Hong Kong and mainland China border reopening
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Secretary for Health Professor Lo Chung-mau seen at the government offices in Tamar during an interview with the Post on July 12. Photo: Nora Tam

LettersNew health secretary Lo Chung-mau’s honesty about mainland border reopening is refreshing

  • Readers discuss Lo Chung-mau’s first two weeks as Secretary for Health, Carrie Lam HK$8.7 million office makeover, and the bus practices putting elderly passengers at risk
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Hong Kong’s new government officials have been in office for about a fortnight now after being sworn in by President Xi Jinping. A priority task for the new government is reopening the borders with the mainland and the rest of the world.
In just one week, Secretary for Health Professor Lo Chung-mau has impressed me on two major issues.

First, the quota of quarantine hotel rooms in Shenzhen has been increased from 1,300 to 2,000 per day after Professor Lo consulted and communicated with his Shenzhen counterparts. Although the demand for quarantine rooms still far exceeds supply, the quick increase in the number of places sends a positive message.

Moreover, Lo asked officials in Shenzhen to crack down on scalpers who buy up room reservations and then sell them for a higher price. The Shenzhen authorities should adopt a stricter approach to quarantine booking, such as by using facial recognition technology to ensure actual people, not bots, are registering for rooms.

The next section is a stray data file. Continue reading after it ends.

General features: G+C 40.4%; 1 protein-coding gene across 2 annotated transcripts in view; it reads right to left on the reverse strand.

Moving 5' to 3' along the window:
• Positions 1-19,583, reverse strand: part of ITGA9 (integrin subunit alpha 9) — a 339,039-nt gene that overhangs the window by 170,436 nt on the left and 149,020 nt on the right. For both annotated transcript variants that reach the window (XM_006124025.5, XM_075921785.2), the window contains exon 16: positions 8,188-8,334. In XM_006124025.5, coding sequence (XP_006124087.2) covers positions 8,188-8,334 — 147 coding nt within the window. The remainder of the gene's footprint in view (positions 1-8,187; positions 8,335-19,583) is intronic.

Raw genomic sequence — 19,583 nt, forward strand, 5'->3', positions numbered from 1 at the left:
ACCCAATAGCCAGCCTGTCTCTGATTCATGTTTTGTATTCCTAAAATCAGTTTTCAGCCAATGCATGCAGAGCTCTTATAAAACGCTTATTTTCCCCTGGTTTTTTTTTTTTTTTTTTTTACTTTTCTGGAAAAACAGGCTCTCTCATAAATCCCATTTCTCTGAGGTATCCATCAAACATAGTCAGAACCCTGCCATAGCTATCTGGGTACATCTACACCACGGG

Second, Lo said on a television programme that it is unreasonable to expect quarantine-free entry to the mainland in the short term. His frankness is in contrast to officials in the past touting plans for reopening and then shifting the responsibility to officials across the border.

Since the start of the pandemic, there have been many rumours of a border reopening, and many of us have felt repeatedly let down. We are not afraid of hearing bad news related to the border; what we dislike is not being told the truth.

Professor Lo may not have a lot of experience in government, but he is doing what we expect and desire.

Jack Chung, Sham Shui Po

Let Carrie Lam work out of a desk in existing office

Carrie Lam Cheng Yuet-ngor is the gift that keeps on giving! She is out of office but deep in controversy as she builds her vanity empire from her new offices at Pacific Place, paid for by the citizens of a city she drove into the abyss (“Hong Kong lawmakers demand explanation from government over HK$8.7 million to be spent on renovating Carrie Lam’s new office”, July 13).

Continuing her ability to remain aloof from the people, perhaps she might like to explain why she needs such accommodation. Her tragic custodianship of Hong Kong should not be rewarded with such extravagance and any courtesy or promotional work she feels she needs to do should be carried out from a desk in the corner of the existing mansion on Kennedy Road.

In accepting her new 2,874 sq ft office, she finally confirms her righteous indignation for the people of Hong Kong.

Mark Peaker, The Peak

Bus drivers must put passenger safety first

Is Bravo Transport, parent company of Citybus and New World First Bus, providing proper service to it passengers? The law requires drivers to stop inside the box painted on the roadway so riders can safely get on and off the bus from the curb.

Instead, some drivers make passengers jump to the curb, and older passengers and those with bags are forced to hang onto the bus and climb down to the road itself so they don’t fall. A voluntary group has been documenting these infractions on YouTube.

Passenger safety costs nothing, and we hope Bravo Transport will put it at the heart of its merger plans.

Annelise Connell, Stanley